I have been (unusually for me) quite vocal on this issue, because I do not wish to see further useless complication of our tax system which does not address the real issue here – the taxation of individuals.

    I am actually a fan of Labor’s tax proposals prior to this, but this is crap policy, and Labor will make spending commitments based on these “savings”. Either they don’t understand the implications of what they are proposing, which would be scary enough, or they know exactly what they are doing but are quite happy to play a nasty game of divide and conquer, envy-based politics to serve their own interests while keeping their Industry Super mates happy.

  5. So you’re 75 now. That means you were 49 in 1991 when we had Keatings recession. That’s about the age when she may have got a bit of an inheritance, her kids education and huge expenses like 18% mortgages were starting to become manageable. If you bought CBA, CSL, Telstra and some LICs (they were popular) then, today you’re sitting on massive capital gains tax liabilities so you wont/cant sell. Retail fund manager products barely existed and some charged 8% upfront fees to buy in before the 1987 crash so you held direct equities.Property required borrowing and you didn’t want to do that because you worried about what interest rates would do. Now some wet behind the ears commentator says he wouldn’t have done that. You need to have some history before you pass judgement on the strategies of older people. Oh I forgot, you think they are all rich.Let her follow your strategy. Once she has paid the capital gains tax she can then put the balance to work in unfranked global equities or some low yielding bonds. When she turns 92 she can check the strategy over a similar time frame.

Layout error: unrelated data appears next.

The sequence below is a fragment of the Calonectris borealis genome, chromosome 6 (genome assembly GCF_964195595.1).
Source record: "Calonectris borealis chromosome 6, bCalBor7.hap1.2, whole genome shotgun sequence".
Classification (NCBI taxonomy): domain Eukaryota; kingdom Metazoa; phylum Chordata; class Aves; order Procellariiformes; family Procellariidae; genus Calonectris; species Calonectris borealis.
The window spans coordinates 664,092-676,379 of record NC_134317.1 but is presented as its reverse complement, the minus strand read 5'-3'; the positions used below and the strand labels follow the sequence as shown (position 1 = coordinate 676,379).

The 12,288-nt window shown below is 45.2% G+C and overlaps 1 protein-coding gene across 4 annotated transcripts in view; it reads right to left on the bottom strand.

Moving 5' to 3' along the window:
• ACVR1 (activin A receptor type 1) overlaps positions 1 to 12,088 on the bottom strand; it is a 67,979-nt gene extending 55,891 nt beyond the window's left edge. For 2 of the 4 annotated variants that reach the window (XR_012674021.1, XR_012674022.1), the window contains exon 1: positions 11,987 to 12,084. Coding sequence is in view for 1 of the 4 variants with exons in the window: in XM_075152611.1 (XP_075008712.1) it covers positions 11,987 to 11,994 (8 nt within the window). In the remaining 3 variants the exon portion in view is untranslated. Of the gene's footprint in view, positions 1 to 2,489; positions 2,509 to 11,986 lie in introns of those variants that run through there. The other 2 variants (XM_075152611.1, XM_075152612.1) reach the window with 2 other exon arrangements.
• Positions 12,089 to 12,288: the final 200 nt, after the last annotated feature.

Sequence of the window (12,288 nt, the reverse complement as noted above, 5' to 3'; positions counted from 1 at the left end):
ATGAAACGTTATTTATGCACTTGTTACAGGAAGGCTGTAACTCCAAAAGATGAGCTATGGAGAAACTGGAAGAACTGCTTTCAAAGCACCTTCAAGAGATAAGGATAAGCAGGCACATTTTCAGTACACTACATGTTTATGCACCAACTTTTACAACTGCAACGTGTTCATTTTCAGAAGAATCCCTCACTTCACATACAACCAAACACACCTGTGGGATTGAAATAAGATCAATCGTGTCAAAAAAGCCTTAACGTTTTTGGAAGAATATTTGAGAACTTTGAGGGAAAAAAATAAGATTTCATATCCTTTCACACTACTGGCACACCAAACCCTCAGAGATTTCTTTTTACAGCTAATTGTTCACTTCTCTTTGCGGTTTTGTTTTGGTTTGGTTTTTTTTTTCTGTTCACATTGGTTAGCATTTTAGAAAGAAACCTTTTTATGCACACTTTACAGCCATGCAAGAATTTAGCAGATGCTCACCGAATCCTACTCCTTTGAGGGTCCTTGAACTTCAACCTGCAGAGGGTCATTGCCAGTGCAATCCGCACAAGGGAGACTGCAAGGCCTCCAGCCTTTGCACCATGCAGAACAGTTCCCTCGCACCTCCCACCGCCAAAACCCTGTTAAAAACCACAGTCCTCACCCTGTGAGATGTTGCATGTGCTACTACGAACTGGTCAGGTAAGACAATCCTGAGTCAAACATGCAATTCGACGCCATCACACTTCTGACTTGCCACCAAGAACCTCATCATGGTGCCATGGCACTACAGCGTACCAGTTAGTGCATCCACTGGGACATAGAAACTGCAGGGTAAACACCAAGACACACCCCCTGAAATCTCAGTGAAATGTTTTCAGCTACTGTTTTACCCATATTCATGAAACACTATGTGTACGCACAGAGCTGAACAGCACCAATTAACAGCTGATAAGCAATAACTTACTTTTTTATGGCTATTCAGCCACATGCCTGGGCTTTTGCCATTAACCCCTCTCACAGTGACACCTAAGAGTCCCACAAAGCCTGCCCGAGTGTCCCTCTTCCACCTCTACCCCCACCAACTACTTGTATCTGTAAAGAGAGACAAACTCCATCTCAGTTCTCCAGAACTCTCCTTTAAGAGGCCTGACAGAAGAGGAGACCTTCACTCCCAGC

• Tim FullerMEMBER

      Thanks for the frank feedback Andrew, you have raised some great points in the given example. Sure the investment universe for retail clients has changed dramatically over the last few decades, and a common all equity strategy found in the 80’s was probably suitable given the absence of other options as you have described, even if franking credit refunds didn’t exist at the time.
      In regards to holding large capital gains, the question asked (outside of structuring, because this in SMSF pension capital gains tax liabilities are disregarded) is what is more important, the potential for the portfolio to fall $100k (20%) in a year, or the potential to pay some tax? If the lady in question is comfortable with the downside risks, in return for some franking credits, I would ensuring that this decision is well file noted!

      I suspect the example is exactly that, an example. The point of the piece is if changes to the retirement system are to be considered properly, the commentariat should be responsible enough to present scenarios a little less see through than examples like this.

      • I’ll think you’ll find there are thousands of investors with similar scenarios to the so called example.The privatisations of that era introduced many people to equity investment for the first time. They were risk averse with negligible borrowings. The debt (as is nearly always the case) was in property exposures. They have never been savvy investors and as they age become less comfortable with change. Nearly all change involves tax because capital gains tax came in a little earlier so they are terrified to move. Their descendants inherit their cost base and are left lumbered with massive tax commitments if they sell so they don’t unless forced to do so. They just won’t rebalance because because tax chops so much out of the corpus. As Warren Buffet once said, “asset allocation just means you don’t know what you’re doing”. It’s only risk diversification against a benchmark anyway. The asset base doesn’t ensure a robust income compared to issues related to failing health and family crises either. Your group seems to overstate the wealth of older people and overstates the level of sophistication. Most are trapped by their age and lack of understanding.